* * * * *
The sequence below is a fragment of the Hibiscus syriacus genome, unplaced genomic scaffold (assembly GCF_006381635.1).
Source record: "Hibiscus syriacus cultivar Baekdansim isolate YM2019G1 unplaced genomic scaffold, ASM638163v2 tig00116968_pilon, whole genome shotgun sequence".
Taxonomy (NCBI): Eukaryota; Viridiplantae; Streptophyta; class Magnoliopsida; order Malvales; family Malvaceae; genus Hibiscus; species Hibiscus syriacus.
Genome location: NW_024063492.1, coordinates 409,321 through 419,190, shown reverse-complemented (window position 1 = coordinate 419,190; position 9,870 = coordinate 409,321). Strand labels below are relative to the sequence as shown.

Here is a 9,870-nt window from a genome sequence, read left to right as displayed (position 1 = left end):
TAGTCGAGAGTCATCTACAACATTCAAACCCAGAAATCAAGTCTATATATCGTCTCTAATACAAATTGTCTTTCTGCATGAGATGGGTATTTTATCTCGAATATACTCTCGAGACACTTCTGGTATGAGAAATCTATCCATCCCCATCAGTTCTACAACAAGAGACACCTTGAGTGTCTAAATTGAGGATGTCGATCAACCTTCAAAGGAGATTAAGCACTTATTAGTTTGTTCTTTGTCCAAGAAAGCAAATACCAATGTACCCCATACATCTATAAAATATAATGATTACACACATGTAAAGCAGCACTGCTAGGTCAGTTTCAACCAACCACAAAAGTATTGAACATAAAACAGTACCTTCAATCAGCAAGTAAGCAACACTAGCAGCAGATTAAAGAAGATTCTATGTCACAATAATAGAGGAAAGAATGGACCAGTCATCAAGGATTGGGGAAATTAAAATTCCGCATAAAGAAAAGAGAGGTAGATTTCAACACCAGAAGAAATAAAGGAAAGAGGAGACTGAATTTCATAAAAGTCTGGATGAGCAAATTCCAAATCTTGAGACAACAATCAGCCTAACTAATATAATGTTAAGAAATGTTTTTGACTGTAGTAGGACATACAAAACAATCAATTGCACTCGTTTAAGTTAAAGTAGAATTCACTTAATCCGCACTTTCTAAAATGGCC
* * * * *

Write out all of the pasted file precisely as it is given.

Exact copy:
The sequence below is a fragment of the Hibiscus syriacus genome, unplaced genomic scaffold (assembly GCF_006381635.1).
Source record: "Hibiscus syriacus cultivar Baekdansim isolate YM2019G1 unplaced genomic scaffold, ASM638163v2 tig00116968_pilon, whole genome shotgun sequence".
Taxonomy (NCBI): Eukaryota; Viridiplantae; Streptophyta; class Magnoliopsida; order Malvales; family Malvaceae; genus Hibiscus; species Hibiscus syriacus.
Genome location: NW_024063492.1, coordinates 409,321 through 419,190, shown reverse-complemented (window position 1 = coordinate 419,190; position 9,870 = coordinate 409,321). Strand labels below are relative to the sequence as shown.

Here is a 9,870-nt window from a genome sequence, read left to right as displayed (position 1 = left end):
TAGTCGAGAGTCATCTACAACATTCAAACCCAGAAATCAAGTCTATATATCGTCTCTAATACAAATTGTCTTTCTGCATGAGATGGGTATTTTATCTCGAATATACTCTCGAGACACTTCTGGTATGAGAAATCTATCCATCCCCATCAGTTCTACAACAAGAGACACCTTGAGTGTCTAAATTGAGGATGTCGATCAACCTTCAAAGGAGATTAAGCACTTATTAGTTTGTTCTTTGTCCAAGAAAGCAAATACCAATGTACCCCATACATCTATAAAATATAATGATTACACACATGTAAAGCAGCACTGCTAGGTCAGTTTCAACCAACCACAAAAGTATTGAACATAAAACAGTACCTTCAATCAGCAAGTAAGCAACACTAGCAGCAGATTAAAGAAGATTCTATGTCACAATAATAGAGGAAAGAATGGACCAGTCATCAAGGATTGGGGAAATTAAAATTCCGCATAAAGAAAAGAGAGGTAGATTTCAACACCAGAAGAAATAAAGGAAAGAGGAGACTGAATTTCATAAAAGTCTGGATGAGCAAATTCCAAATCTTGAGACAACAATCAGCCTAACTAATATAATGTTAAGAAATGTTTTTGACTGTAGTAGGACATACAAAACAATCAATTGCACTCGTTTAAGTTAAAGTAGAATTCACTTAATCCGCACTTTCTAAAATGGCC